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Ash, Mountain

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A very large Australian hardwood, and the tallest of the eucalypts, mountain ash is from the mountain regions of Tasmania and eastern Victoria.

It may be grouped with alpine ash and messmate and marketed under the trade names Tasmanian oak or Victorian ash, although it is important to note that the proportions of each species can vary considerably.

Mountain ash has a straight grain but visible gum veins are common. With its course or stringy texture, it is sometimes referred to as 'stringy gum'. Mountain ash is similar in appearance to alpine ash. The heartwood is pale brown, sometimes pinkish and, like alpine ash, the sapwood is not always clearly distinguishable.  A fiddleback marking may occur at the butt.

Care needs to be taken when drying mountain ash because it is prone to collapse and internal checking, as well as surface checking on the tangential surface. There is minimal shrinkage after drying.

To ensure good quality boards, logs will be quarter-cut which provides excellent dimensional stability. Reconditioning is standard practice.

Mountain ash can be used for general construction, such as framing, and interior applications such as flooring, paneling, high-end joinery and furniture. It is also used to manufacture plywood and may also be used for weatherboards, cooperage and pulp.

Appearance

Mountain ash timber is usually pale brown in appearance and may also be pinkish or pale straw. Like alpine ash, the sapwood is not clearly distinguishable, usually 25 - 50mm in width.

Mountain ash features a moderately course texture and straight grain, although it may be wavy in parts resulting in a fiddleback appearance. Gum veins are also a common appearance feature. Growth rings are also conspicuous.

A pale walnut colour can also be achieved by steaming alpine ash with ammonia.

Common Applications

Mountain ash can be used for protected structural applications, such as timber framing, but being a non-durable hardwood it is more commonly used for flooring, furniture and high value joinery. Other applications include mouldings, weatherboards, handles, cooperage, paper pulp and in the manufacture of plywood.

 

 

Common Form

Sawn

Workability

A strong, stable timber, mountain ash offers reasonable workability. It bends well and glues satisfactorily. After kiln drying it is very stable, with minimal shrinkage.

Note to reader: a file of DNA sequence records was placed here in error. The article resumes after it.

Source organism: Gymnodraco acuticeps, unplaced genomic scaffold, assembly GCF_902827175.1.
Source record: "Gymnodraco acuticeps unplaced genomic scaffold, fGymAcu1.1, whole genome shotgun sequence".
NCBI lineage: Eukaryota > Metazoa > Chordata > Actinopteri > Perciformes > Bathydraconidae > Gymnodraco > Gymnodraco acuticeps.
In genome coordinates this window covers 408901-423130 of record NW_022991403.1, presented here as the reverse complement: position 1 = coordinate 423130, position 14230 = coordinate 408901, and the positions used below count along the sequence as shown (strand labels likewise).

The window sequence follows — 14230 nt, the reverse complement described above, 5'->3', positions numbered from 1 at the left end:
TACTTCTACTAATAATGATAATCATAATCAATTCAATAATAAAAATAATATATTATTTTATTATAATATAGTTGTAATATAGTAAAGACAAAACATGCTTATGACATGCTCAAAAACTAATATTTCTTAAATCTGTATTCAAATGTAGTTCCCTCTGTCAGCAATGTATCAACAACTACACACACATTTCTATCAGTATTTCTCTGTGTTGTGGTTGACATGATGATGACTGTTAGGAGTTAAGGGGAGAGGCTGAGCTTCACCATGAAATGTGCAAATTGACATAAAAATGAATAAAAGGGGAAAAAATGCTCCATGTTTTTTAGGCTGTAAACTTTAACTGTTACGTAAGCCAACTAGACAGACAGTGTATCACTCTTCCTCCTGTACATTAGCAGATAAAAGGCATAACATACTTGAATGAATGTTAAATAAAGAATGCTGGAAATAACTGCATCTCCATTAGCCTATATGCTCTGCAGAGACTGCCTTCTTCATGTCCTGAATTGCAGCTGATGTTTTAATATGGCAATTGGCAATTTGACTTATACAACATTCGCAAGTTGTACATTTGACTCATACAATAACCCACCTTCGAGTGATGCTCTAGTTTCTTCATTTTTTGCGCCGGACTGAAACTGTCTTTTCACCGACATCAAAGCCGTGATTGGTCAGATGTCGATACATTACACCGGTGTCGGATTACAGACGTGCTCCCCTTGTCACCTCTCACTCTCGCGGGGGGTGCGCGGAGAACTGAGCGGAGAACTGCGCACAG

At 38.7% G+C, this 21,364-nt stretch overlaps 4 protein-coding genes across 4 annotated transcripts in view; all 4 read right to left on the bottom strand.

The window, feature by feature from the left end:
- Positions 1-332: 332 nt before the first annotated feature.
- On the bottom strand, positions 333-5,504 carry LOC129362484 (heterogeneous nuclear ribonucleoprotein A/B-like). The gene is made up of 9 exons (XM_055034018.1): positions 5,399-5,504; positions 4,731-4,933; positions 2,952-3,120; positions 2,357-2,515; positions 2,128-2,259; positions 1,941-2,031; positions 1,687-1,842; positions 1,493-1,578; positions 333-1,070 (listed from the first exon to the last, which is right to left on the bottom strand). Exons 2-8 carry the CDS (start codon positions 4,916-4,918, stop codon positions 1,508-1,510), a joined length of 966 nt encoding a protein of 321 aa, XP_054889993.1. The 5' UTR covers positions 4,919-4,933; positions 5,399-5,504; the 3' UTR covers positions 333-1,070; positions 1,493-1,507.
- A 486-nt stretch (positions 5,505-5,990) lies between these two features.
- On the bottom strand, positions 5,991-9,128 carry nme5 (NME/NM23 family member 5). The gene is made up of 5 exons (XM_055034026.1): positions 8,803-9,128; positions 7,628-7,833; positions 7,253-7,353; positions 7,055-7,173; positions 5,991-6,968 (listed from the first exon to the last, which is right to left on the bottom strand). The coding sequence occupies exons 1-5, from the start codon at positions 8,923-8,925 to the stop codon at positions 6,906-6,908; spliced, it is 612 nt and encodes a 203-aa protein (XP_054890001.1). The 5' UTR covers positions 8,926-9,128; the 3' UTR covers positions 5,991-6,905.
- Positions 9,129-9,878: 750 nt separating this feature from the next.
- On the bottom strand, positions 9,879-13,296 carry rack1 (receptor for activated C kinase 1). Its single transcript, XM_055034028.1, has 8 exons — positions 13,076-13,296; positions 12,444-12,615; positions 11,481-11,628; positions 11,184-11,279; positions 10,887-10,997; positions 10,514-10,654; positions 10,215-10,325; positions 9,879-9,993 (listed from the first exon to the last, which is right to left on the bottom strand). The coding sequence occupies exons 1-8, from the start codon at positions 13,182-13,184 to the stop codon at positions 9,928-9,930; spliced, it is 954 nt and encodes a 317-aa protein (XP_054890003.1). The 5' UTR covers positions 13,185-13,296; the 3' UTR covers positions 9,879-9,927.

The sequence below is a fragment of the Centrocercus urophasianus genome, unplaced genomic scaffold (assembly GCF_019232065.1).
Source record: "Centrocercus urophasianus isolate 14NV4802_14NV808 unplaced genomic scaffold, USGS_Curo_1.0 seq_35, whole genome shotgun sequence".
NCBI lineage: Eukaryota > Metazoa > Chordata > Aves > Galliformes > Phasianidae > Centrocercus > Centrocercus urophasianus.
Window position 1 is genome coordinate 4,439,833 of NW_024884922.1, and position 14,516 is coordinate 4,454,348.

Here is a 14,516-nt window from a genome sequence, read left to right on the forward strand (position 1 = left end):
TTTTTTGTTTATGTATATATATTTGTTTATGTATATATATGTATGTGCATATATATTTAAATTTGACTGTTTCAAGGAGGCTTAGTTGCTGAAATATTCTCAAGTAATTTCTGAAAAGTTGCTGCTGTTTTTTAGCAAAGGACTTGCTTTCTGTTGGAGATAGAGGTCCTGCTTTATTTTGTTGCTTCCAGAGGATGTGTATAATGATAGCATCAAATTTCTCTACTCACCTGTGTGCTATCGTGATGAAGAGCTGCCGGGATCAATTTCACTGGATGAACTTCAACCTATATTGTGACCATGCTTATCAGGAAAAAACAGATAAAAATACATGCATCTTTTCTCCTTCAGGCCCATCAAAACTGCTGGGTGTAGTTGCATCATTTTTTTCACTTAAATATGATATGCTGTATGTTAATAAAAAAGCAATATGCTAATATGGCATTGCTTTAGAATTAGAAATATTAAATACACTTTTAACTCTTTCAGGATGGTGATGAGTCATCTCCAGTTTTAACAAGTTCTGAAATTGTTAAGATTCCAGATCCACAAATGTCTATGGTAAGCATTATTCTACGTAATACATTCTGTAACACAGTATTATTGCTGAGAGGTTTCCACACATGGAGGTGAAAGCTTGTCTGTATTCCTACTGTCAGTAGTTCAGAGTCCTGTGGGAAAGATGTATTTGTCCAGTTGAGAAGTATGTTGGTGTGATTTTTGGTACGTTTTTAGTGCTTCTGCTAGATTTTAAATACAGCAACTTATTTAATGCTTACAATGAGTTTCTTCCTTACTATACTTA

Origin of Timber

VIC

Readily Available

VIC

Availability - Further Information

Mountain ash is readily available in Tasmania and Victoria. It may be sold to other states mixed with alpine ash and messmate under the trade names Tasmanian oak or Victorian ash. The proportion of each species will vary.

Availability - Further Information

Native Forest

Shrinkage

Very Low Low Medium High Very High

Tangential :

13.30%

Radial:

6.60%

Unit Movement Tangential:

0.36%

Unit Movement Radial:

0.23%

Strength Group

Very High

High

Reasonably High

Medium High

Medium

Reasonably Low

Low

Very Low

Unseasoned:

S1

S2

S3

S4

S5

S6

S7

Seasoned:

SD1

SD2

SD3

SD4

SD5

SD6

SD7

SD8

Stress Grade

Structural
No. 1
Structural
No. 2
Structural
No. 3
Structural
No. 4
Structural
No. 5

Unseasoned:

F14

F11

F8

F7

F5

Seasoned:

F27

F22

F17

F14

F11

Density per Standard

Seasoned:

650kg/m3

Unseasoned:

1030kg/m3

Joint Group

Very High

High

Reasonably High

Medium

Low

Very Low

Unseasoned:

J1

J2

J3

J4

J5

J6

Seasoned:

JD1

JD2

JD3

JD4

JD5

JD6

Colour

  White, yellow, pale straw to light brown Pink to pink brown Light to dark red Brown, chocolate, mottled or streaky
   

Mechanical Properties

Modulus of Rupture - Unseasoned:

63

Modulus of Rupture - Seasoned:

110

Modulus of Elasticity - Unseasoned:

13

Modulus of Elasticity - Seasoned:

16

Maximum Crushing Strength - Unseasoned:

30

Maximum Crushing Strength - Seasoned:

63

Impact - Unseasoned:

13.5

Impact - Seasoned:

21

Toughness - Unseasoned:

Medium - 15 - 24 Nm

Toughness - Seasoned:

Medium - 15 - 24 Nm

Hardness - Unseasoned:

3.4

Hardness - Seasoned:

4.9

Durability

Low Moderate Reasonably High High
(0 - 5 yrs) (5 - 15 yrs) (15 - 25 yrs) (more than 25 yrs)

In-Ground:

(0 - 7 yrs) (7 - 15 yrs) (15 - 40 yrs) (More than 40 yrs)

Above ground:

(0 - 20 yrs, usually < 5) (21 - 40 yrs) (41 - 64 yrs) (More than 60 yrs)

Marine Borer Resistance:

Lyctid Borer Susceptibility:

Not Susceptible

Lyctid Borer Susceptibility - Other:

Termite Resistance:

Not Resistant

Fire Properties

0 1 2 3 4 5 6 7 8 9 10 11 12 13 14 15 16 17 18 19 20

EFH Ignitibility:

0 1 2 3 4 5 6 7 8 9 10

EFH Spread-of-Flame Index:

EFH Smoke-Developed Index:

Critical Radiance Flux - Lower:

>2.2 and <4.5

Critical Radiance Flux - Higher:

>2.2 and <4.5

Smoke Development Rate:

<750
1 - non-combustible 2 - reasonably non-combustible 3 - slightly combustible 4 - combustible

Fire Properties Group
Number:

Average Specific Extinction Area:

<250

Bushfire Resistance:

Bushfire Attack Level (BAL) 12.5 and 19 - Door and window joinery

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